nytimes). I agree. I am under the spell of series like "True Detective", "Homeland", "Breaking Bad", "The Americans" and more.
And it will even get better I believe. The reason: The number of suppliers is rising. Traditional producers of quality TV like HBO, AMC, FX and others are getting more and more challenged by newcomers like Netflix ("House of Cards", "Orange is the New Black"). Amazon.com. started recently the production of at least six TV series and Yahoo, Sony and Microsoft also announced that they will produce their own TV series (imdb investors).
I think that the growing competition is generally lifting the quality of TV productions. Competition is always good for consumers because producers have to be better than their competitors or at least as good as them to stay in business. TV-top dogs like HBO and AMC have to invest more money to defend their turf against the newcomers who on the other hand need quality to "steal" the viewers. According to BusinessInsider HBO spend $8 million for just one episode of their famous series "Game of Thrones", the site also claims that an average cable episode costs around $2 million (businessinsider).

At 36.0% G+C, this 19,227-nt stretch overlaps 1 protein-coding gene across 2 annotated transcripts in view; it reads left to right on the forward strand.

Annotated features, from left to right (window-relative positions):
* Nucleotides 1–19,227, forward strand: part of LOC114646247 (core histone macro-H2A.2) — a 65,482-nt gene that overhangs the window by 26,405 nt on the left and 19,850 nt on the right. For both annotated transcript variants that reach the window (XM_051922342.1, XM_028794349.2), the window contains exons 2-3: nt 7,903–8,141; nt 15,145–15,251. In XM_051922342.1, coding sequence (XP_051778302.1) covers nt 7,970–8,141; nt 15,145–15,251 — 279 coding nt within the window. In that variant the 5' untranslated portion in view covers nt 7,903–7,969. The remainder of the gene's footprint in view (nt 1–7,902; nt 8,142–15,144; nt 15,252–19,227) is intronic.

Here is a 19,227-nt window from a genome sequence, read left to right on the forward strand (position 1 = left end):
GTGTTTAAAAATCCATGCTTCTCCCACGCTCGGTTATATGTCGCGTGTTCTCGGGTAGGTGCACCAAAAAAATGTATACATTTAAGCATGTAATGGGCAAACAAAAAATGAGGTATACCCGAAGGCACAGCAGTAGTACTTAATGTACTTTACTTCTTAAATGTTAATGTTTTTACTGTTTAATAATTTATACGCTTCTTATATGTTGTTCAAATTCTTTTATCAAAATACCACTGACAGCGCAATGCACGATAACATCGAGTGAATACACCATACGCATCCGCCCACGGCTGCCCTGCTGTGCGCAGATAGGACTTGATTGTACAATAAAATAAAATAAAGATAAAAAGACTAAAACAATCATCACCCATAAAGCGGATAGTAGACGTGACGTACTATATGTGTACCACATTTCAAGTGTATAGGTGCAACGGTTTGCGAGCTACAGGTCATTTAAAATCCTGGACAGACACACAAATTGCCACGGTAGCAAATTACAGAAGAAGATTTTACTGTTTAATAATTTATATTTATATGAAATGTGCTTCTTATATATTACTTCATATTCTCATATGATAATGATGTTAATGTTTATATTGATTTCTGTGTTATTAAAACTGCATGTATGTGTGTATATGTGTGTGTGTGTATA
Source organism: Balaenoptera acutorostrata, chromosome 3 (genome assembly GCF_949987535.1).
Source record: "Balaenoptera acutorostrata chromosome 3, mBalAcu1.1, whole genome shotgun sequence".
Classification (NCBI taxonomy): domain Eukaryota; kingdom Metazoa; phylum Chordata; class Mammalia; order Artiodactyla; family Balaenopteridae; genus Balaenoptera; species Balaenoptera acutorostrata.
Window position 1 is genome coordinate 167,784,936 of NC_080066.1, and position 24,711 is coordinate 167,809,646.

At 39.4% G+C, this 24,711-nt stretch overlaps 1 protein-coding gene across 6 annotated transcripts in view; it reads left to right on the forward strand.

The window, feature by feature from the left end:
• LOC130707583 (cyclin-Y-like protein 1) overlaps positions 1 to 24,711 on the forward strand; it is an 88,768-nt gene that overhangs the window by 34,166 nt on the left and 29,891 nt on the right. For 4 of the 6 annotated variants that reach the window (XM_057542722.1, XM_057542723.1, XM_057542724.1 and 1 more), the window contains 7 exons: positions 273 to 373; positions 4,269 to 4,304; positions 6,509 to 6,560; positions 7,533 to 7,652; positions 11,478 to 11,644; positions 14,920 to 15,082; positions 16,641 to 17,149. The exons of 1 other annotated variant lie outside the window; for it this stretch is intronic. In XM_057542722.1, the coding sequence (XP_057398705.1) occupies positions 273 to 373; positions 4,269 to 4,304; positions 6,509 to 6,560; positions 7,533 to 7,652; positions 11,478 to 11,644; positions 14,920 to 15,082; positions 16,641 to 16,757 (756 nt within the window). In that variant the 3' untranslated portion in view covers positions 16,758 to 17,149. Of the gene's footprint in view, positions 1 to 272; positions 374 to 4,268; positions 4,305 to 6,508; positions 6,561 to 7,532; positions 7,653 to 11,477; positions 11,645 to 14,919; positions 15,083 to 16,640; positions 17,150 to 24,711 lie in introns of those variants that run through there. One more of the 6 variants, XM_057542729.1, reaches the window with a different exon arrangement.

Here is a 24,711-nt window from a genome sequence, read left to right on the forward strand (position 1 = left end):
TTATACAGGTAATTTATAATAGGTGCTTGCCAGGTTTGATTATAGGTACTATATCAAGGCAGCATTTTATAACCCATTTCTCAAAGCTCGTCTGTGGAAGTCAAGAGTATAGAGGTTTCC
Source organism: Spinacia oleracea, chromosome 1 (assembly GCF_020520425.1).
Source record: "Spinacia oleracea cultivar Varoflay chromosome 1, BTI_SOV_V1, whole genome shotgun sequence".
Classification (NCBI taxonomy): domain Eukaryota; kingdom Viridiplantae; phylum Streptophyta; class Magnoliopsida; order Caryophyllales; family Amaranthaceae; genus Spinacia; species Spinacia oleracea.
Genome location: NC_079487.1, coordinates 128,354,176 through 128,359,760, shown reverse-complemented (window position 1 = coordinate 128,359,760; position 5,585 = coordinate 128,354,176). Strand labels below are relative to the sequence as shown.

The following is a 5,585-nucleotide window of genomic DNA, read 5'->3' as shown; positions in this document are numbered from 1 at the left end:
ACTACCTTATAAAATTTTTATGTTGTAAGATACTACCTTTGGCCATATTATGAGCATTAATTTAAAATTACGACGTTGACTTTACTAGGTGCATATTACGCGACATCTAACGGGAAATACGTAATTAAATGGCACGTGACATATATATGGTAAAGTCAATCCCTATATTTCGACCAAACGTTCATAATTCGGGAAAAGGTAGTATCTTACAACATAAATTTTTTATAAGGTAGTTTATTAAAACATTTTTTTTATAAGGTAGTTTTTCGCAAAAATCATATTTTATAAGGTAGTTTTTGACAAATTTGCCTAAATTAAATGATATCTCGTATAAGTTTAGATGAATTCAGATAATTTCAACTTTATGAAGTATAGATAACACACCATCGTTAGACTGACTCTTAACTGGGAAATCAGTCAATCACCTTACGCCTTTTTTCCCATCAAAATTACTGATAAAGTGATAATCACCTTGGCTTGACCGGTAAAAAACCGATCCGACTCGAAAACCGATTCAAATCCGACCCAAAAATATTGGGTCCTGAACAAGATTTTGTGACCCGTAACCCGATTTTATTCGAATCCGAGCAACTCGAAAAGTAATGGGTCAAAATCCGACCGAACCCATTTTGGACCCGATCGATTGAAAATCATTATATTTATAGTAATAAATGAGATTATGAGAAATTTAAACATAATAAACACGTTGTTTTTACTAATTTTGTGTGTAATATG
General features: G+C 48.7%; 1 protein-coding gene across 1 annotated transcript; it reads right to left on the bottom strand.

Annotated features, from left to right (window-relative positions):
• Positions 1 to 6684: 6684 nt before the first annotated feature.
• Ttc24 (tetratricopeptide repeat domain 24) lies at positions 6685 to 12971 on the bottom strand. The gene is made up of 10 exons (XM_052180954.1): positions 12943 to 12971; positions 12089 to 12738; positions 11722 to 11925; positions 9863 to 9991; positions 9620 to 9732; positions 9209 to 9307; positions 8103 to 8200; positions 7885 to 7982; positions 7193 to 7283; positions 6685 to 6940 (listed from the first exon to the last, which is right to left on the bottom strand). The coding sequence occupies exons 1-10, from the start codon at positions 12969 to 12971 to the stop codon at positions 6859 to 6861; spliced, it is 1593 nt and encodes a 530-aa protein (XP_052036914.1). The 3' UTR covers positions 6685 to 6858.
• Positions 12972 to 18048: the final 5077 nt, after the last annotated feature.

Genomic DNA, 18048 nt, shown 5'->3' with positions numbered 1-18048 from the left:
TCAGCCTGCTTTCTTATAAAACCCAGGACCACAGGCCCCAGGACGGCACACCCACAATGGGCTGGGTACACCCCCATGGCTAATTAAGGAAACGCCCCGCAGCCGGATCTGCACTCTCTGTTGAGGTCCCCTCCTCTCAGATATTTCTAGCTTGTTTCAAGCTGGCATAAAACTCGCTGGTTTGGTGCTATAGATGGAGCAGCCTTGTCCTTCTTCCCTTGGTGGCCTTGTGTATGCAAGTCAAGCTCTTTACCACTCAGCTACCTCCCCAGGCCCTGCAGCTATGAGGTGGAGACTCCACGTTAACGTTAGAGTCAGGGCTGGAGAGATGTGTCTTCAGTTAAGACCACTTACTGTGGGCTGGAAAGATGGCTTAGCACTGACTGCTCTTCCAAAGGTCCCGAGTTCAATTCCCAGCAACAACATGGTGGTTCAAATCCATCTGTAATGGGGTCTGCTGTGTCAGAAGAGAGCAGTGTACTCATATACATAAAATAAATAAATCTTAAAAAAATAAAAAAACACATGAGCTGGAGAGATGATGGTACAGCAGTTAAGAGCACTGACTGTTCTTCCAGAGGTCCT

Behind the rising TV competition - and the quality gains - are 2 trends:
1. Technological progress.
Without the technological advances of the recent years newcomers like Netflix and Amazon wouldn`t exist. The possibility to downstream TV programs on a growing number of devices - TV-receivers, computers, tablets, smartphones, games consoles and other platforms - creates new markets and expands the number of potential viewers enormously. This encourages the producers to spend more money for script writers, actors, directors, cinematography and post production including special effects.
The technological progress also helps producers to realize their ideas because they can alter scenes in the (digital) post-production and make the results looking better. And technological advances are reducing costs of production. For instance a scene which needs many actors can now be faked in post-production by digitally multiplying the photographed persons.
I also believe that the ongoing globalization contributes to the rise of TV quality. Producers can sell their series in many countries (to local TV-channels or directly as downloads to the consumers) which again justifies costlier productions. I also expect that the number of foreign productions we can see will sharply rise in the coming years which will strengthen the competition. British TV-series like "Sherlock" and Downton Abbey" are already popular in the US. Why not some fresh TV from Scandinavia, China or Latin America. Enjoy!